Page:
Optimizing Syncronization Performance

mohaaronmohaaron Posts: 46
I have a table that is now 800,000+ rows in size and is getting slow to compare. I have been thinking about possible way of making this faster and would like to know if the following idea would work.

Would it be possible to use either an datetime or timestamp column as a base comparison column. Then the single local and remote column could be compared and if that one column value has changed then the rest of the columns in the table can be compared. This way if the local and remote column values are the same the row comparison can be skipped.

What do you think?

I also wanted to ask if I can use the where clause filter to do something like this anyway. Can the where clause filter be used to say WHERE Local.ColumnName <> Remote.ColumnName? This would also help as the rows where the datetime value was the same could be ignored.

Comments

  • Brian DonahueBrian Donahue Posts: 6,590 New member
    Hello,

    The WHERE clauses in Data Compare were only ever meant to apply to one table -- I don't think it's possible to use them to join in the table in the second database.

    If I understand you correctly, I think Data Compare is using the method that you describe already. The comparison key column is compared in both tables before the rest of the columns, which are only analyzed if the comparison key column values match. All rows of data in which the comparison key column is outside the set of matching values are considered 'additional' or 'missing' records and in that case the rest of the columns would not be compared because it's unnecessary.
  • I'm actually talking about having an additional custom comparison key.

    So when the comparison key does match then the custom comparison key is used. This way even when the comparison key does match only the matches with a differing custom key will be checked.

    The comparison key you are talking about is only used for find matches, or what will become update statements, and not to find changed rows.
  • Hi,

    this won't help the discussion directly, but i just wanted to add that i have created a where clause that references another table, and it seems to work fine, to limt rows considered the way we want. here is my where clause (contactsinfo is the table in focus, and rep table is a separate, related table):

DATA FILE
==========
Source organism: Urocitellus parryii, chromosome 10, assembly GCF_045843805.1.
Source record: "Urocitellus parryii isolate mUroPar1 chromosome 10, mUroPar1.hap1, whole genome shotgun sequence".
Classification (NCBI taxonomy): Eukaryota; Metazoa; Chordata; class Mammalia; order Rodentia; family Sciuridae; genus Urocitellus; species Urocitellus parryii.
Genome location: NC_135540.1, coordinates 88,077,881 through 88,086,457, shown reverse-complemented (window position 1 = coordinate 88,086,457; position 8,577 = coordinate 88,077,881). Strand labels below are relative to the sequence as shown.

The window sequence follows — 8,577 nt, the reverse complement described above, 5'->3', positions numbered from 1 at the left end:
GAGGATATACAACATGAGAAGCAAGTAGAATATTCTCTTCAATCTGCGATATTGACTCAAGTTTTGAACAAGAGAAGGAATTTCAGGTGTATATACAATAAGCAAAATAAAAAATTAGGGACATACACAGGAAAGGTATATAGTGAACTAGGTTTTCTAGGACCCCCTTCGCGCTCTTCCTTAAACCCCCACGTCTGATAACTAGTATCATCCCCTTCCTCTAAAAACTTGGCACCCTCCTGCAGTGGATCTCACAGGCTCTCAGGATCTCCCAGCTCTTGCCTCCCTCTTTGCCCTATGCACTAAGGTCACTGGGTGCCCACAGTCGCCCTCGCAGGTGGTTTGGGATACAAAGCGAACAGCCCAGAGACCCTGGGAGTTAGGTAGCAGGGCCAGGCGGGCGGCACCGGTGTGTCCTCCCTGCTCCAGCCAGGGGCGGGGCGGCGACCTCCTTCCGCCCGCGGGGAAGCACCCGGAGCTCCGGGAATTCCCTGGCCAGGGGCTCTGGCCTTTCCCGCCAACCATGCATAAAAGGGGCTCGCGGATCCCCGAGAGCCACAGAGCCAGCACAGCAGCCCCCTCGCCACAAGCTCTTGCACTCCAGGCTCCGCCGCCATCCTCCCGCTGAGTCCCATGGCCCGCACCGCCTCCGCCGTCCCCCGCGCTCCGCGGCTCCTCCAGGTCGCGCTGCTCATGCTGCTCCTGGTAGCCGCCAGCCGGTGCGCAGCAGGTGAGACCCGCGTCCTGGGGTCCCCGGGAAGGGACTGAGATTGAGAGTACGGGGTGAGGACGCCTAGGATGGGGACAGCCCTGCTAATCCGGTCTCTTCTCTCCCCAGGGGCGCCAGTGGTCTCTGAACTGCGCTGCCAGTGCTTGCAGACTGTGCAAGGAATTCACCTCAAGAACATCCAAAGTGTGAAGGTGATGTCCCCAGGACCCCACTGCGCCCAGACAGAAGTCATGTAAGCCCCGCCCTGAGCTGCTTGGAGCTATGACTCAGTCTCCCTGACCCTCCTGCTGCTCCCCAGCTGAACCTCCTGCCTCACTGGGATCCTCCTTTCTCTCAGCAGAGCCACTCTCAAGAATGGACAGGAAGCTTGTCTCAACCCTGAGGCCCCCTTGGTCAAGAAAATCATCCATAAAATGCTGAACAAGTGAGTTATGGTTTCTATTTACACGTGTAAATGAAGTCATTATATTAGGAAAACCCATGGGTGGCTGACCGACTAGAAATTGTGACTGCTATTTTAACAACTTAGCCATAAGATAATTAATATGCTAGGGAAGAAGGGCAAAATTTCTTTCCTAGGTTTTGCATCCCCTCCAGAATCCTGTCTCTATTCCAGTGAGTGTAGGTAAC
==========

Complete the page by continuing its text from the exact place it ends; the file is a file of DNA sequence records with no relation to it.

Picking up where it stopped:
contactpk in (select ContactInfoFK from rep r where r.contactinfofk=contactinfo.ContactPK)

    Fred
    mohaaron wrote:
    I'm actually talking about having an additional custom comparison key.

    So when the comparison key does match then the custom comparison key is used. This way even when the comparison key does match only the matches with a differing custom key will be checked.

    The comparison key you are talking about is only used for find matches, or what will become update statements, and not to find changed rows.
  • Thanks for the additional information. This is good to know, although what I would like to be able to do is compare the local table.column to the remote table.coloumn.

    Your discovery would be helpful in other situations though.

    Regards,

    Aaron
  • OK, I'm back again and wondering if anyone from red gate has my post here about having an additional comparison key to further limit the rows that are checked for changes. I think a timestamp column would be perfect for this, a datetime column could also be used though. I would say that if there is a timestamp column on the table then it should be used to perform the additional comparison.

    So when the additional comparison key is found it's tested for a difference and only then does the full row get compared to find out what changed. This must be faster then how it's done now which I suspect is to simply check all column/values in the table for all comparison keys even when there is no difference.
  • I'm still very curious as to why someone has not explained to my why my idea for speeding up the comparison process won't work. My original question continues to be ignored. Anyone? I would really like to know why this won't work.
  • Hi there,

    Thanks for the suggestion, but I think - and I admit I say this without trying it under a profiler - that it wouildn't speed things up in most cases. There's a couple of reasons for this:

    Firstly, Data Compare is often "disk bound", that is, the speed at which it can write to disk is often the bottleneck. Speeding up the comparison operations themselves probably wouldn't help significantly where this applies.

    Secondly, there's a question of latency: if I first
    SELECT onecolumn FROM table1
    
    retrieve the results, then individually send
    SELECT * FROM table1 WHERE mycomparisonkey=something
    
    for every row I then need to check individually, that involves a LOT more round trips to the server and back. It also means that the server has to evaluate the WHERE clause in the query every time, which is a lot more painful than just retrieving all the rows without a WHERE clause.

    I think there are some situations where your method would be faster - an obvious example that springs to mind would be a table with a large BLOB column on it, where most of the rows haven't changed according to the custom comparison key, so removing the need to bring back the BLOB for each row - but I think overall, it probably wouldn't.

    I hope that helps,
    Robert
    Robert Chipperfield
    Red Gate
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